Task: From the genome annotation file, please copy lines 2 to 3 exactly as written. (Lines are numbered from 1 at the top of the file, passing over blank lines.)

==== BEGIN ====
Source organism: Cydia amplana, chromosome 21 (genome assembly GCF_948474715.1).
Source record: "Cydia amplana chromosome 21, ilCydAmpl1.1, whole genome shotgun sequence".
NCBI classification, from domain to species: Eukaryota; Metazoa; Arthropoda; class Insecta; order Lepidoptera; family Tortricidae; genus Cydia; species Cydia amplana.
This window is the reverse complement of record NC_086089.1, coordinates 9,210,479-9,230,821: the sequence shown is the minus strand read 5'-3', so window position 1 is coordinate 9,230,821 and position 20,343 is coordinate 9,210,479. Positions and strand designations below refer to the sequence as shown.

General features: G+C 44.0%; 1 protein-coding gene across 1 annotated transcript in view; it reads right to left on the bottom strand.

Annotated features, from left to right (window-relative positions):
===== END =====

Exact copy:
Source record: "Cydia amplana chromosome 21, ilCydAmpl1.1, whole genome shotgun sequence".
NCBI classification, from domain to species: Eukaryota; Metazoa; Arthropoda; class Insecta; order Lepidoptera; family Tortricidae; genus Cydia; species Cydia amplana.